turpentine - tradeasia

Brief Overview

Gum turpentine is a fluid obtained by the distillation of resin obtained from trees, mainly pine trees. It is composed of terpenes, mainly monoterpenes alpha-pinene and beta-pinene. It has a paint-like odor and an appearance of transparent clear oily liquid that is water white to slightly yellow in color. The word turpentine is formed (via French and Latin) from the Greek word terebinthine, the name of a species of tree, the terebinth tree, from whose sap the spirit was originally distilled.  It is used as a source of raw materials in the synthesis of fragrant chemical commercial compounds such as camphor, linalool, alpha-terpineol, and geraniol. These products are usually produced from alpha-pinene and beta-pinene. The components can be further separated via steam distillation, fractional distillation, and extractive distillation.



Gum Turpentine Manufacturing Process

pine trees forestTurpentine oil ispine trees tapping generally produced in countries with an extensive number of pine trees. The materials that obtained from Europe are derived from the cluster pine (P. pinaster) and the Scotch pine (P. sylvestris), whereas ones from the United States are derived from the longleaf pine (P. palustris) and the slash pine (P. caribaea). Turpentine oil is classified according to the way it is produced. Sulfate turpentine, used widely in the chemicals industry, is obtained as a by-product of the kraft when the wood pulp is cooked during the course of kraft paper manufacture. Wood turpentine is obtained by the steam distillation of shredded bits of dead pine wood, while gum turpentine results from the distillation of the exudate of the living pine tree obtained by tapping. Tapping the live pine tree would yield crude turpentine that typically contains gum components (65% rosin and 18% turpentine which consists of various constituents which can be further separated by fractional distillation and extractive distillation). This step will separate it into its components some are isomers and have very close boiling points. As such, extractive distillation is required to separate these components.

manufacturing process

In 1648, the newly formed NorrlSndska TjSrkompaniet (The Wood Tar Company of North Sweden) was granted sole export privileges for the country by the King of Sweden. As Stockholm grew in importance, pine tar trading concentrated at this port and all the barrels were marked “Stockholm Tar”. By 1900, NorrlSndska TjSrkompaniet had lost its control of the pine tar export business, and other exporters were again working out of other ports and marking their product accordingly. Nevertheless, over the centuries “Stockholm Tar” has come to mean a high quality light colored wood tar. Gamble describes one of the earliest Swedish methods of making tar in Norrland (Northern Sweden). The peasants dug up and cleaned the roots of Swedish pine trees (Pinus silvestris) in the late summer. They then transported the roots to the burn site where they were split and stacked to weather during the winter. The ‘dale’ or burning ground, was built of logs in a scientific manner. It was built on a slope which sometimes forms one side, in the shape of a funnel, with a spout at the lower end of the slope. The outer walls of the ‘dale’ were built with logs split in two, and a layer of earth was then placed thereon before the interior was lined, either with clay, iron sheet, or thick cardboard.” In the summer, the split roots or fatwood were stacked in the kiln and covered with peat and turf. Brush wood was used to provide heat, but the heat was controlled so that the remaining fibers were not burned and the roots give up their liquid. This tar was high in turpentine and was in great demand.3 By the turn of the 20th century , this traditional way competed with more modern methods of production. Although it produced higher quality tar, it was labor intensive and could not be competitive in the world market.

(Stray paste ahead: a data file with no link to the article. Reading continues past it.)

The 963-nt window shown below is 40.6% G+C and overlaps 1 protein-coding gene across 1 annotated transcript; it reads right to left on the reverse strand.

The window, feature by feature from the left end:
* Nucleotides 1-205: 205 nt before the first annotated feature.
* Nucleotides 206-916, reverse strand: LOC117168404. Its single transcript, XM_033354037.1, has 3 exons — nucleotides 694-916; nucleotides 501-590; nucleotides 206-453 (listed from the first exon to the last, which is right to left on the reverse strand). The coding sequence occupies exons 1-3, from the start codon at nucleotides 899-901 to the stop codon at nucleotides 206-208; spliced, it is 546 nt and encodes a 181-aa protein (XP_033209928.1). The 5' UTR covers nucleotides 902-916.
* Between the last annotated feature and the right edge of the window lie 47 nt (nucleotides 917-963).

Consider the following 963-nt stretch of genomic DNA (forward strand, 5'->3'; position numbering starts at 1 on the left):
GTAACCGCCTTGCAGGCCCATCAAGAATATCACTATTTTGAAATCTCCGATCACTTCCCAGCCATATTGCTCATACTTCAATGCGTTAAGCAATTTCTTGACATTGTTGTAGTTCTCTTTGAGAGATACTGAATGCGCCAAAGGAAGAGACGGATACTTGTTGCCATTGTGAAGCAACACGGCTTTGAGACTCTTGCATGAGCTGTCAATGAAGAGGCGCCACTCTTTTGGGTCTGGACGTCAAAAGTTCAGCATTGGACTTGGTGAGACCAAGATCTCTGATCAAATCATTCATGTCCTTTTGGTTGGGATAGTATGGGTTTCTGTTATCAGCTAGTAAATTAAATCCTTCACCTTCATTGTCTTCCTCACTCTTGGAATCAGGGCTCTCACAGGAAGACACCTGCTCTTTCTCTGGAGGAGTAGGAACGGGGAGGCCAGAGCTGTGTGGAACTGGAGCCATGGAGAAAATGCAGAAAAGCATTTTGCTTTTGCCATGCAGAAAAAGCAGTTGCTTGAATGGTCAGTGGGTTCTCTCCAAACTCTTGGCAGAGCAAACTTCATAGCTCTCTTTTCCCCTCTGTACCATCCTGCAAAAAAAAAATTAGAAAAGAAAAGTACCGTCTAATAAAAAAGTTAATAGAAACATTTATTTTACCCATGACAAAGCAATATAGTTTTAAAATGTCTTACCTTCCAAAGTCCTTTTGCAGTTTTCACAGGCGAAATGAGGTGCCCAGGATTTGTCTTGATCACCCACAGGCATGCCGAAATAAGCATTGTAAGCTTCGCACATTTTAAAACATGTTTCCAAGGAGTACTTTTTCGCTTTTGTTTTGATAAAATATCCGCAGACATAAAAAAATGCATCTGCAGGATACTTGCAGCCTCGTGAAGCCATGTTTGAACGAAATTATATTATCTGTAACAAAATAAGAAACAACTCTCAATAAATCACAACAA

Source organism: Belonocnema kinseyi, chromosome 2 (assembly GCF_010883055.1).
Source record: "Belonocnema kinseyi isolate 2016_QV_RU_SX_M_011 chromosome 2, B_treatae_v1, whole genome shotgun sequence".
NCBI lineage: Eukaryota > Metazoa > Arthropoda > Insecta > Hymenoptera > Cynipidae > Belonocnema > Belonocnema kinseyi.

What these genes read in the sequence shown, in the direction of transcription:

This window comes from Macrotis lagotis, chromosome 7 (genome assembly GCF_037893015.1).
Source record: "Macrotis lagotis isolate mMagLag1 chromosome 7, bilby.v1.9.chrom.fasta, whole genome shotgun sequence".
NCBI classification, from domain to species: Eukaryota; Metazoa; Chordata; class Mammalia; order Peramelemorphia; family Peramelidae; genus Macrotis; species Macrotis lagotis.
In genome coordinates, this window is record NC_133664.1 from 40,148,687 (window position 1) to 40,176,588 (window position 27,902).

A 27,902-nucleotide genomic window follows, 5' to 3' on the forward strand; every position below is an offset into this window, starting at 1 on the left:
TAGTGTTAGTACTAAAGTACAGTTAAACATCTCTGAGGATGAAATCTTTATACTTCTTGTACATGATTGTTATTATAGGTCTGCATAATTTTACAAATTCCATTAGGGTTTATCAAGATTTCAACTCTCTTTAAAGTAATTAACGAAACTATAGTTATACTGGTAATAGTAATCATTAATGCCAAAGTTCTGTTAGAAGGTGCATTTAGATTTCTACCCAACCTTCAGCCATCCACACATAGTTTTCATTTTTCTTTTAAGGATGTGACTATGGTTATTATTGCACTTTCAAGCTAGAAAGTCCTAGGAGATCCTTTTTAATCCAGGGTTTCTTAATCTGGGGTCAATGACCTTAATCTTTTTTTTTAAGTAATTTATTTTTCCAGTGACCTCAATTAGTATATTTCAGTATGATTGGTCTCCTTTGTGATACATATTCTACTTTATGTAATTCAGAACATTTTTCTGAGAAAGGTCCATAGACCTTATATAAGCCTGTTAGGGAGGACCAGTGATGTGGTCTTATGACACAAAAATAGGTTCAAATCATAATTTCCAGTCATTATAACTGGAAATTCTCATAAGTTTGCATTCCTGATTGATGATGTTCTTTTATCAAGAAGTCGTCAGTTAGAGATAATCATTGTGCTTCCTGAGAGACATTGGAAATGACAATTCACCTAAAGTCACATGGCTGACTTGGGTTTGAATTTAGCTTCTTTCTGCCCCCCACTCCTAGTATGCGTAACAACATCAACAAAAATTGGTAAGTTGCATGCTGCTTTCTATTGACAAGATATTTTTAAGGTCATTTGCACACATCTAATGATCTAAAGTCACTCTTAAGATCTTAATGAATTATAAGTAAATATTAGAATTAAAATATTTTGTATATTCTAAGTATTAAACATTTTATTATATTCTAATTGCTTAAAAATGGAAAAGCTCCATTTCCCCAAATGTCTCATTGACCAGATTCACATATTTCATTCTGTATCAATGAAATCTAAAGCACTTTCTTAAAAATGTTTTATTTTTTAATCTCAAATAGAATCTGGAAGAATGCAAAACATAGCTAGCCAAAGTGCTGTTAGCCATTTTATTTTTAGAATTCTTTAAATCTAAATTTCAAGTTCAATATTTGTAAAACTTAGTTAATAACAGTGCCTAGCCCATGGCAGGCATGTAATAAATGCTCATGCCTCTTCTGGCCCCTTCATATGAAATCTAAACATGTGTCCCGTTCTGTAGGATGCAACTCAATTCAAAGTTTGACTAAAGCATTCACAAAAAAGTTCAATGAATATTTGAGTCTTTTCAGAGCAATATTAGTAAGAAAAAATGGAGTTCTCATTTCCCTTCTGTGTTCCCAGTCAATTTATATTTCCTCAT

Solvent Industry

Turpentine is a solvent for many alkyd resins and has more solvency than mineral spirits or odorless mineral spirits. Its high solvent strength makes it the best choice for thinning oils and natural resins. It is considered to be a better solvent than mineral spirits, and the best solvent for natural resins, such as dammar and mastic also it readily dissolves most of the natural varnish resins. It is recommended for artists' painting or varnish applications over other products.


Chemical Intermediates

In the chemical industry, it is used as a source of raw materials in the synthesis of fragrant chemical commercial compounds such as camphor, linalool, alpha-terpineol, and geraniol. These products are usually produced from alpha-pinene and beta-pinene.

Synonyms:terpene, dipanol, gum spirits, turps.
CAS No.::8006-64-2
Molar mass:136 g/mol
Chemical Formula:C10H6
MELTING POINT:-60 ~ -50 °C
Boiling Point:50-180 °C
APPEARANCE:transparent, anhydrous, no foreign matter, no suspension
Color:Not deeper than water-white & water-clear
Density D20/4:0.870 max
Refractive Index N20/4:1.4670-1.4710
Initial Distilling Point °C:150 min
Distilling Volume below 170°C:90 %
Acid Value mgKOH/g:0.5 max
PACKING:in galvanized iron drum of about 150/175kgs net each, 80drums/14mt or 120drums/18mt per 20’ft container. Must be kept away from heat and flame.
UN NO.:1299

ACR_App_file_documentGum Turpentine TDS/SDSACR_App_file_documentGum Turpentine MSDS